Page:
Ted Lieu

Incoming Freshman Chrissy Houlahan Running for Democratic Leadership Post
Pennsylvania member-elect announces bid for Democratic Policy and Communications Committee co-chair

Rep.-elect Chrissy Houlahan, D-Pa., is running to be one of three co-chairs of the Democratic Policy and Communications Committee. (Photo By Tom Williams/CQ Roll Call)

Pennsylvania member-elect Chrissy Houlahan is launching a bid for Democratic leadership, arguing that the nearly 60 incoming freshmen should be represented as the caucus crafts its messaging strategy for defending its newly obtained majority.

“I think that people recognize that there is this great big class of people who are coming in with kind of fresh experience and fresh legs and fresh ideas and that if we would like to maintain the majority that we need to make sure that we’re listening to everybody,” she said in an interview. 

Dems Have Walked Out Over Guns, and Now Kavanaugh
Kamala Harris and Mazie Hirono aren’t the only ones to make a dramatic exit in the Trump era

Sen. Kamala Harris, D-Calif., and a handful of other Democrats headed for the exits Friday. (Tom Williams/CQ Roll Call)

As a group of Democrats strode out of the hearing room Friday morning, Senate Judiciary Chairman Chuck Grassley wasn’t pleased.

“You folks who are photographers know that you’re supposed to sit down,” he said over the clicking cameras.

‘Take Your Racist Ad and Shove It,’ Lieu Tells Chris Collins
NRCC chairman Stivers says he won't spend any money in the race

Republican Rep. Chris Collins of New York will not get money from the National Republican Congressional Committee in his re-election bid in New York’s 27th District. (Bill Clark/CQ Roll Call file photo)

Rep. Ted Lieu, a Chinese-American Democrat from California, took umbrage at a new ad that he deemed “racist” from Rep. Chris Collins as the New York Republican tries to revive his campaign.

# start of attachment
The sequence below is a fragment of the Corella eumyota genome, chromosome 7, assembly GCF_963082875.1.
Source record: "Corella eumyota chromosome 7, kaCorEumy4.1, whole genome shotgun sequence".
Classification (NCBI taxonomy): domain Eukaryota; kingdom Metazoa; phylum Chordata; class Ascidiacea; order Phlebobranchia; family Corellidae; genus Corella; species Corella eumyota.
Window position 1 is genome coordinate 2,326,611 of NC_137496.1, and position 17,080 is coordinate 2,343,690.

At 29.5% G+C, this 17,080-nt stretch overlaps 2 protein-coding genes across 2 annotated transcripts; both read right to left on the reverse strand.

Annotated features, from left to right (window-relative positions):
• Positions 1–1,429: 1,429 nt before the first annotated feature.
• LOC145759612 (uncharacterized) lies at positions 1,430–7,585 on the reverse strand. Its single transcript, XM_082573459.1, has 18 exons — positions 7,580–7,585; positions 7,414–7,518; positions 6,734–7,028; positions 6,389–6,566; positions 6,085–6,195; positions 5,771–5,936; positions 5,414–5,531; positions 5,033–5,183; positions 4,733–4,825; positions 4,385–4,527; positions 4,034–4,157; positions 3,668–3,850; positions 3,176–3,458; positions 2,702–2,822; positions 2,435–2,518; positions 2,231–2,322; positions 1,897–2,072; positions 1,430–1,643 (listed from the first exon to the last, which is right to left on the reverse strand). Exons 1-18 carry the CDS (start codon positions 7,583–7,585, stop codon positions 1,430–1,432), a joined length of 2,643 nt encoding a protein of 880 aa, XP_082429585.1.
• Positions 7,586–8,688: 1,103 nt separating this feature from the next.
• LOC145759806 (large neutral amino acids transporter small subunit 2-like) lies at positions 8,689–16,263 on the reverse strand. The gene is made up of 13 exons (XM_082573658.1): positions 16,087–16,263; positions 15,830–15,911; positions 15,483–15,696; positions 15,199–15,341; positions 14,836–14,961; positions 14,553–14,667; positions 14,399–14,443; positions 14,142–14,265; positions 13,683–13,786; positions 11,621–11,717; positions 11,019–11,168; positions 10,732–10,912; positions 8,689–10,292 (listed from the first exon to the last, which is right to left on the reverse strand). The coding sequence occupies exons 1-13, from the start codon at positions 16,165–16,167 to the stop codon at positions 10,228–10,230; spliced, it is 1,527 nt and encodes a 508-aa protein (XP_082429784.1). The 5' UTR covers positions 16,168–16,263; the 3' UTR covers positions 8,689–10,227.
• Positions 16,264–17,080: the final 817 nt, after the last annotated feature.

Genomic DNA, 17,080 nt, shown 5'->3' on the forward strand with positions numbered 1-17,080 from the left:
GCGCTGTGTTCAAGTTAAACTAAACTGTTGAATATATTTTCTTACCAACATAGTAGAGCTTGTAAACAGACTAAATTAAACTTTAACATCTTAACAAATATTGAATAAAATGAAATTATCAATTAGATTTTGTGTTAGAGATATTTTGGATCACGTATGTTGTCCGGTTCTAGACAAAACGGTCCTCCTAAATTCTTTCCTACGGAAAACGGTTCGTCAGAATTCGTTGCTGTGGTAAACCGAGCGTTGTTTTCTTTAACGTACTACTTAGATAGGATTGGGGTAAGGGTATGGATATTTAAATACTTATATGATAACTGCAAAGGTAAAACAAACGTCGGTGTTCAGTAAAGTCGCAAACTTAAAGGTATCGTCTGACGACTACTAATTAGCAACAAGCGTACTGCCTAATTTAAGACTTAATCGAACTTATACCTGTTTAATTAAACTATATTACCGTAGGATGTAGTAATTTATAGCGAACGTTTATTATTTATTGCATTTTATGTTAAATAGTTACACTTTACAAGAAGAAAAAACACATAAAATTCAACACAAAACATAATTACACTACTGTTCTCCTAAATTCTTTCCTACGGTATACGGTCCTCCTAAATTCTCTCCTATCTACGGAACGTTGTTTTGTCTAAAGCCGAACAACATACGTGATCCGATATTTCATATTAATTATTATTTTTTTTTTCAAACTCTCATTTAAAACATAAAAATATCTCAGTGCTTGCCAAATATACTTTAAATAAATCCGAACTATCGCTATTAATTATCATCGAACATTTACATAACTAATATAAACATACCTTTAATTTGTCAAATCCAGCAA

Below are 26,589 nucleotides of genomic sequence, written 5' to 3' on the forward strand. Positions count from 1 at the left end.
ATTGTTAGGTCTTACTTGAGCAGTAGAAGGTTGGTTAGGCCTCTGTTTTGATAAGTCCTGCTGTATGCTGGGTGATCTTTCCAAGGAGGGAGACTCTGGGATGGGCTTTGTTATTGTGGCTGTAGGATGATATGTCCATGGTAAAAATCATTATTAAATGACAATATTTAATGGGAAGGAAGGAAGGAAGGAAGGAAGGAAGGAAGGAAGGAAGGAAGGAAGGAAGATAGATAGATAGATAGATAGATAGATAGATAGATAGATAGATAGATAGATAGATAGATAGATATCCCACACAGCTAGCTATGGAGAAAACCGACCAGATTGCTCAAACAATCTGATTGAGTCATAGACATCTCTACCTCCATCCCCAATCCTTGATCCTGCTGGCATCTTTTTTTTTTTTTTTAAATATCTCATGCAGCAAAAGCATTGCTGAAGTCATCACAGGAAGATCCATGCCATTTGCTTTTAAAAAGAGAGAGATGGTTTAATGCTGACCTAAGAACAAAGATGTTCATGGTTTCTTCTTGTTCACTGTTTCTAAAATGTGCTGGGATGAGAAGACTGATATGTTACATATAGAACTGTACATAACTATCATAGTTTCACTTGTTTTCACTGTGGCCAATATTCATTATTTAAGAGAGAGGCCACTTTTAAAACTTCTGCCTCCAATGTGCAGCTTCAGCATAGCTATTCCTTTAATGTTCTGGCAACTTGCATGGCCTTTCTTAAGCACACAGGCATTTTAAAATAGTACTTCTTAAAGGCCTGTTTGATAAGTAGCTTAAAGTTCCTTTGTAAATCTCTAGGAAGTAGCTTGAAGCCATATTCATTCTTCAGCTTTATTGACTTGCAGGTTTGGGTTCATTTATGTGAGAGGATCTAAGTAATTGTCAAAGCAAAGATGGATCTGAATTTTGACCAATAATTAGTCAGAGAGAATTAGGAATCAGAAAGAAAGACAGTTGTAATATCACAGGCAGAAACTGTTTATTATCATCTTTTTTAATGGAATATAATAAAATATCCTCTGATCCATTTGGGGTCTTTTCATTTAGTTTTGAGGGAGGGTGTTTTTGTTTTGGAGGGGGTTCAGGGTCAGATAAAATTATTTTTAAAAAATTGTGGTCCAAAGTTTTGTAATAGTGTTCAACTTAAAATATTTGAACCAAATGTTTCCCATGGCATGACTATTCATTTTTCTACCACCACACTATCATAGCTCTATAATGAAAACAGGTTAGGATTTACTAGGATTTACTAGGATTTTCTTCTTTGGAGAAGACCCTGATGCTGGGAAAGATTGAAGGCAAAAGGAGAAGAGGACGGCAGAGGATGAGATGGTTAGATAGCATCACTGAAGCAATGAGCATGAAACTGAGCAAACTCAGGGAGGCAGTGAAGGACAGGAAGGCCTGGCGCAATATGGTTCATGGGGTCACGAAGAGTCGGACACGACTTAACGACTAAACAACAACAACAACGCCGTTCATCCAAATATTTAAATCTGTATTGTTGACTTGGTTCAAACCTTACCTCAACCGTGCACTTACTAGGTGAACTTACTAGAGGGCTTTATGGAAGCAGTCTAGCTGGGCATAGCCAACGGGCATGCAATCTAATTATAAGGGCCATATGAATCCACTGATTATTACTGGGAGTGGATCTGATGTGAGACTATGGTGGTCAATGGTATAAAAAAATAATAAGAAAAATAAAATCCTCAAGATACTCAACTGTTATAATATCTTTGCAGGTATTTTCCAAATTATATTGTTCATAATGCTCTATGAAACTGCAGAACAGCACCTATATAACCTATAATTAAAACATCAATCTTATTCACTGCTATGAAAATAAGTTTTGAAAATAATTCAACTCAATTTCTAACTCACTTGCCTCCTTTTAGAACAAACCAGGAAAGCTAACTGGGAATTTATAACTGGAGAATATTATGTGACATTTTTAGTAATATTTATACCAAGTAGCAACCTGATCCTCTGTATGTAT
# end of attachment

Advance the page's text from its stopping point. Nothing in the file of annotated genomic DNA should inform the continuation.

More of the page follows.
The ad in question shows Collins’ Democratic opponent, Nate McMurray, speaking Korean, with subtitles saying his goal was to ship jobs overseas when he was a lawyer in Korea. The subtitles did not at all match what McMurray was actually saying in the video. The ad has been all over Buffalo television screens over the last week.

Kavanaugh Accuser’s Schoolmate Clarifies That There Was Incident ‘Buzz’
‘That it happened or not, I have no idea,’ former schoolmate of Christine Blasey Ford says

Supreme Court nominee Brett Kavanaugh has denied claims that he sexually assaulted Christine Blasey Ford when they were in high school. (Bill Clark/CQ Roll Call file photo)

A former schoolmate of Christine Blasey Ford, a California psychology professor who has accused Supreme Court nominee Brett Kavanaugh of sexually assaulting her when they were in high school, clarified Wednesday that she has no first-hand knowledge of the alleged attack.

“I do not have first hand knowledge of the incident that Dr. Christine Blasey Ford mentions, and I stand by my support for Christine. That’s it. I don’t have more to say on the subject,” Cristina King Miranda tweeted Wednesday.

Kavanaugh Accuser’s Schoolmate Says Assault Was Chatter at School Afterward
Cristina King Miranda went to all-girls prep school with Christine Blasey Ford

The entrance to the Holton Arms School in Bethesda, Maryland, is shown recently. A classmate of Christine Blasey Ford, who attended the all-girls prep school, backed up her accusation that Supreme Court nominee Brett Kavanaugh, who attended the all-boys Georgetown Preparatory School, assaulted her when the two were students. (Win McNamee/Getty Images)

An schoolmate of Christine Blasey Ford, the California psychology professor who has accused Supreme Court nominee Brett Kavanaugh of sexually assaulting her when they were in high school, backed Ford’s claim Wednesday in a letter she posted to Facebook.